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The wrangler, the puzzler, the word hunter, are incapable of great actions.

Who can subdue his own anger is more than strong; who can allay another's is more than wise; hold fast on him who can do both.

Who, at the relation of some unmerited misfortune, smiles, is either a fool, a fiend, or a villain. The friend of order has made half his way to virtue.

Know, that the great art to love your enemy consists in never losing sight of man in him: humanity has power over all that is human; the most inhuman man still remains man, and never can throw off all taste for what belongs to manbut you must learn to wait.

If you never judge another till you have calmly observed him, till you have heard him, heard him out, put him to the test, and compared him with yourself and others, you will never judge unjustly, you will repair what has precipitately escaped you.

The most abhorred thing in nature is the face that smiles abroad, and flashes fury when it returns to the lap of a tender, helpless family.

Be not the fourth friend of him who had three before, and lost them.

Want of friends argues either want of humility or courage, or both.

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Insolence, where there is no danger, is despondence where there is.

Call him saint, who can forget his own sufferings in the minute grief of others.

She neglects her heart, who studies her glass. Between passion and lie there is not a finger's breadth.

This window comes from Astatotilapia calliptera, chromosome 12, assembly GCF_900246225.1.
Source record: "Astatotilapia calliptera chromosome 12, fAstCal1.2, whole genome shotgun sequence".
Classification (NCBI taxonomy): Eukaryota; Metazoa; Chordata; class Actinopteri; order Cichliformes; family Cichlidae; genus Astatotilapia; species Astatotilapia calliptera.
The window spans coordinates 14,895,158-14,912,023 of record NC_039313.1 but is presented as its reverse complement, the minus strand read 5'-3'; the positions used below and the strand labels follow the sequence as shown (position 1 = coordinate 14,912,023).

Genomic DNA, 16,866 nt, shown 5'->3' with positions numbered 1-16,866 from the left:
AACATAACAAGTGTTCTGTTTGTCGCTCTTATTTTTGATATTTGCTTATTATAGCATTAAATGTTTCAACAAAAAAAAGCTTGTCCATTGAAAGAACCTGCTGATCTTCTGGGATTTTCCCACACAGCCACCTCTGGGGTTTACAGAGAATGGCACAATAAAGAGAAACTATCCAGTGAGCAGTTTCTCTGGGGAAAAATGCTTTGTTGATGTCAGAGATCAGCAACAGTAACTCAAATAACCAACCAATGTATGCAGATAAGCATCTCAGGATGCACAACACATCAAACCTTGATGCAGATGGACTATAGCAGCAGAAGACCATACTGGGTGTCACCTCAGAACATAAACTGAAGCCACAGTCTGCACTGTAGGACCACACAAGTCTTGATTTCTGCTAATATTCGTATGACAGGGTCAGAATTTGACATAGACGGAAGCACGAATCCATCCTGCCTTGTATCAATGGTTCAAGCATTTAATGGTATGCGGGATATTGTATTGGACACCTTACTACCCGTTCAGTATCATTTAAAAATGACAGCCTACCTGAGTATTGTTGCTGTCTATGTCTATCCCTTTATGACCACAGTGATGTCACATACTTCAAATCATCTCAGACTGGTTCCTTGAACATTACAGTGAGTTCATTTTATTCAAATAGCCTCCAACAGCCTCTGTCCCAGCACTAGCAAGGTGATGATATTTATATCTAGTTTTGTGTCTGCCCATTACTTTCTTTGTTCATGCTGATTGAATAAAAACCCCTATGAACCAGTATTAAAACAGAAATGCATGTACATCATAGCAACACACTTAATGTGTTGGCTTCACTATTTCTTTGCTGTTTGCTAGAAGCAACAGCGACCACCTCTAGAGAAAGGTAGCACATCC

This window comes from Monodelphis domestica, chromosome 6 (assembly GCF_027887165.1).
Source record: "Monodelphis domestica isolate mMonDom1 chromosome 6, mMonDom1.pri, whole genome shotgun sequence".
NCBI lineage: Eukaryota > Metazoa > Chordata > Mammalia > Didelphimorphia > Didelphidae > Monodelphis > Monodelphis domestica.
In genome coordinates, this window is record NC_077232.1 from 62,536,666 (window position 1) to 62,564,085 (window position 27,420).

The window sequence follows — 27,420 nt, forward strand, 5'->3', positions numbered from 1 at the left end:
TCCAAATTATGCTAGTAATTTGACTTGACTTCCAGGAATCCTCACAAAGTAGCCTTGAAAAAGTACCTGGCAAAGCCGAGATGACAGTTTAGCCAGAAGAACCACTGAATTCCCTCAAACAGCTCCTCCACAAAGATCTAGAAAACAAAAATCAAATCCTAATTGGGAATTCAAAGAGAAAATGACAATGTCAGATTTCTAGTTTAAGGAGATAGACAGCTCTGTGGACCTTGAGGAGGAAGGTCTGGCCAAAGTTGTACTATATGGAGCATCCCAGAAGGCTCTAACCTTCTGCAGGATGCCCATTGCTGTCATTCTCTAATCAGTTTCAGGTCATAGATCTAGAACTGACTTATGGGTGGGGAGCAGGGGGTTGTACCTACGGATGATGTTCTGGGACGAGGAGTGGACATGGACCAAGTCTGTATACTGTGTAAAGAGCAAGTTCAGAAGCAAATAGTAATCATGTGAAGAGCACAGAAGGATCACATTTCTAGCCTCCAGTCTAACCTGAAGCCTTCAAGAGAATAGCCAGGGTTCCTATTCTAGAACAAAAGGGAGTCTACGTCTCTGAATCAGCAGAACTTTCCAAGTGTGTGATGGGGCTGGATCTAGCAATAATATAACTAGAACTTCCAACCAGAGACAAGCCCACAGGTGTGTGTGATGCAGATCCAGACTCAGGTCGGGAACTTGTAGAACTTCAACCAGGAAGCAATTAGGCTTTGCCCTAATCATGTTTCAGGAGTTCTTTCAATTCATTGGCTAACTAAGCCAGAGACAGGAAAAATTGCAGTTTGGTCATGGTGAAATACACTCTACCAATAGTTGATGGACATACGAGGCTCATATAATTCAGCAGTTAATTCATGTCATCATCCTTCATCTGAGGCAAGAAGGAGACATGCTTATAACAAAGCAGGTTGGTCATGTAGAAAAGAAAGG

As you receive the stranger, so you receive your God.

Who are the saints of humanity? Those whom perpetual habits of goodness and of grandeur have made nearly unconscious that what they do is good or grand: heroes with infantine simplicity.

He has surely a good heart, who abounds in contriving means to prevent animosities.

Bid farewell to all grandeur, if envy stir within thee.

Then talk of patience, when you have borne him who has none, without repining.

Love sees what no eye sees; love hears what no ear hears; and what never rose in the heart of man love prepares for its object.

Hatred sees what no eye sees; enmity hears what no ear hears; and what never rose in the murderer's breast envy prepares for him that is fortunate and noble.

He, who is always to be waited for, is indolent, neglectful, proud, or altogether.

Let him not share the most remote corner of your heart, who, without being your intimate, hangs prying over your shoulders whilst you are writing.

Trust not him with your secrets, who, when left alone in your room, turns over your papers. The gazer in the streets wants a plan for his head, and an object for his heart.

It is possible that a wise and good man may be prevailed on to game; but it is impossible that a professed gamester should be a wise and great

man.

Maximus are as necessary for the weak, as rules

for the beginner: the master wants neither rule nor principle; he possesses both without thinking of them.

He, who believes not in virtue, must be vicious; all faith is only the reminiscence of the good that once arose, and the omen of the good that may arise, within us.

Young man, know, that downright decision, on things which only experience can teach, is the credential of vain impertinence.

If you mean to know yourself, interline such of these aphorisms as affected you, and set a mark to such as left a sense of uneasiness with you, and then show your copy to whom you please. From Lavater.

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Whittingham and Rowland, Printers, Goswell Street, London.

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